Friday, February 25, 2022

Has Crypto Had its Big Moment?

Author: Andrew Potter 

You saw it right? The color changing QR code bouncing around your TV screen for a 60 second “big game” ad (I don’t want to get sued any more than my fellow author). This “clever” ad was from the cryptocurrency exchange company Coinbase. The commercial reportedly cost Coinbase nearly $14 million in addition to the millions in free giveaways the company was offering to new app users. Despite the steep cost, it seemed to be worth it as the company’s website crashed due to the large volume of visitors. Talk about buzz! This ad was one of four ads dedicated to cryptocurrency during the Superbowl.

Has cryptocurrency and the blockchain had its watershed moment? Its hard to say for certain but it certainly seems like there is significant momentum.

I recently read a book called Money: The True Story of a Made-up Thing by Jacob Goldstein (I highly recommend this book!). In the book, Goldstein discusses the evolution of money, from the time coins were invented in Mesopotamia through the present age of digital currency. One thing stuck out to me: consumer confidence is key. Changes to currency and lending practices that stuck and became mainstream were the ones that people believed in.

Several days after the game, something else caught my eye: a link to article about the first home in the US to be bought by NFT. If you recall from a previous EntreView post, Minting Golden Tickets: What Ancient Wisdom Tells about Selling NFTs, “NFTs” are Non-Fungible Tokens, which are generally used to sell digital assets like art, whose ownership can be transferred and verified through the blockchain. The aforementioned house was purchased for 201 Ether, a digital currency, the equivalent of $653,000. How it worked: the seller transferred rights in the property to an LLC which was then minted into an NFT, the buyer then purchased the NFT along with the rights to the property. Experts say that such a transaction is far from becoming common practice, but it does highlight the applicability and resourcefulness of the blockchain. Two major applications: (1) by making the property-owning LLC into a token, the NFT is now recorded on the blockchain which will allow for easier and more reliable proof of ownership and potentially shorter transaction timelines by reducing the time for title searches; and (2) payment by digital currency can be easier and safer by avoiding the risks associated with wire transfers. More properties are set to be sold by similar means later this year so we’ll see if this becomes a trend.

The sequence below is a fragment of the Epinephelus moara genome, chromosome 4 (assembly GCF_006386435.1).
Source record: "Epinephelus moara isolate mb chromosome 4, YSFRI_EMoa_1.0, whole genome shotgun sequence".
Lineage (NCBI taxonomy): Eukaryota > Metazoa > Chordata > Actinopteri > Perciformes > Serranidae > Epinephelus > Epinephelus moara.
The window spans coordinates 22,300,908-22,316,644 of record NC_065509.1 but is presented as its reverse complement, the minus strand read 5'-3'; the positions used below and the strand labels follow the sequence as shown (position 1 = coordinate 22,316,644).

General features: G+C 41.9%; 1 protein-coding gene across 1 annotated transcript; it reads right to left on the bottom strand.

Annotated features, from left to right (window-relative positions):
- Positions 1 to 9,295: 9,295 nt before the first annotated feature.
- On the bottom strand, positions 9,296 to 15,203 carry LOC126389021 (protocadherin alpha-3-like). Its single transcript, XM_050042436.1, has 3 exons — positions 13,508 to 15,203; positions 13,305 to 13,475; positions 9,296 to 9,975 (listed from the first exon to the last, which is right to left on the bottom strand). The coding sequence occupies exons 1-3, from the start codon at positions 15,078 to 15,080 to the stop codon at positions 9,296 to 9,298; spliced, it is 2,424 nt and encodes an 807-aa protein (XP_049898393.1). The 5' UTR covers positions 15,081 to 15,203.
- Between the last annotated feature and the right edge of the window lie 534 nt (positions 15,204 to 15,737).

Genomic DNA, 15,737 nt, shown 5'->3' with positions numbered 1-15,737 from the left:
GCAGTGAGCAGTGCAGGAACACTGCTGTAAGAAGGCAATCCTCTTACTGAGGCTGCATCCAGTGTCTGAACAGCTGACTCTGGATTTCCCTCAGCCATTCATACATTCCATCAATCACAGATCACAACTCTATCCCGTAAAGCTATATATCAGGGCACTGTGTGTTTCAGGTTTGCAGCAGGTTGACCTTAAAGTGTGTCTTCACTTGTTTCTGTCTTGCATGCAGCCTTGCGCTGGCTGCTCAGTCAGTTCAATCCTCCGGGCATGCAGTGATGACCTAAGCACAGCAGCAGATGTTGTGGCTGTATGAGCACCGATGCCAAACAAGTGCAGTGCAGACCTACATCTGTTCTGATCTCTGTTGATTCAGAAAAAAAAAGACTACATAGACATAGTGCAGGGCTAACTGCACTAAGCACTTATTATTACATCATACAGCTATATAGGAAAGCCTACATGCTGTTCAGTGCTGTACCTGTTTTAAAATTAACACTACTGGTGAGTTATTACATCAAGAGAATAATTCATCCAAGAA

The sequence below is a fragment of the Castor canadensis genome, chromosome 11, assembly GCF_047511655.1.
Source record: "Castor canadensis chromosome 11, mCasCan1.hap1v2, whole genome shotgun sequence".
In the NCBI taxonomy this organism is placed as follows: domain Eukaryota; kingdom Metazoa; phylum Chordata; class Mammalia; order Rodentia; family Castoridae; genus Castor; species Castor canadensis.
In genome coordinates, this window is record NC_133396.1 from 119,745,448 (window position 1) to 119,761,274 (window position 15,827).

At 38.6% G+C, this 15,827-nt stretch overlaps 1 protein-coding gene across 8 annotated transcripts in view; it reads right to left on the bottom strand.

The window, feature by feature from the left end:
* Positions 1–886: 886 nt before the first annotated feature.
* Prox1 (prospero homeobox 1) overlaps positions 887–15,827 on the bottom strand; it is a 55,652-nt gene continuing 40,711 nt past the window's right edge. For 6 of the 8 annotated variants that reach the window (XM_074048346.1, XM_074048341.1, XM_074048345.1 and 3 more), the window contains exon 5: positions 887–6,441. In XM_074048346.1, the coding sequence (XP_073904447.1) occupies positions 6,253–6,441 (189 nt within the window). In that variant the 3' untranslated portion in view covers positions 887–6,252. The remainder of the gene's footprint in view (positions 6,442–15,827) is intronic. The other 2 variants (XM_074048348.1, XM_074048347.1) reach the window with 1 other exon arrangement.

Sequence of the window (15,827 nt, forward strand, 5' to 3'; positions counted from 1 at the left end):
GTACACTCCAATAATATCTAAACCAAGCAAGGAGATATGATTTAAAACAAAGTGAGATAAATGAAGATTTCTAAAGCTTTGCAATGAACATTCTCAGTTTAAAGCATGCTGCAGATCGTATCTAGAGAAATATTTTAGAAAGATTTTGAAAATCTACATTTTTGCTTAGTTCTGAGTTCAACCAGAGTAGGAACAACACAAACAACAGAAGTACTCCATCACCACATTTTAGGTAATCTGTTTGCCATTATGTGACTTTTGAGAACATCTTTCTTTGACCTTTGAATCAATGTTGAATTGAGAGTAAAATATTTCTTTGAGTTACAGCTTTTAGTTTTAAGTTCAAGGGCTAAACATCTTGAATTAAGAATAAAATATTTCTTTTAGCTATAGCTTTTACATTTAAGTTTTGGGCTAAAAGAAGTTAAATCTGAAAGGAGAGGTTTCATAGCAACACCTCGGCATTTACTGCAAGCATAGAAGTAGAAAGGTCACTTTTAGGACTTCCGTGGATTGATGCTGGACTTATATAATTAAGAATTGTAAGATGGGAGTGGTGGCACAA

Ready to buy your next house as an NFT? Probably not. But, perhaps this may become a reality in our lifetime. Judging by the amount of capital being devoted to crypto-related ventures and the amount of current buzz it is creating, it seems like sufficient consumer confidence could be achievable in the near future. Impossible to say for certain, but it might be time to take a more serious look. As for me personally, I have decided to dip my toe in the water and purchase an NFT. Stay tuned for my next post to see what I have learned in the process.

No comments :

Post a Comment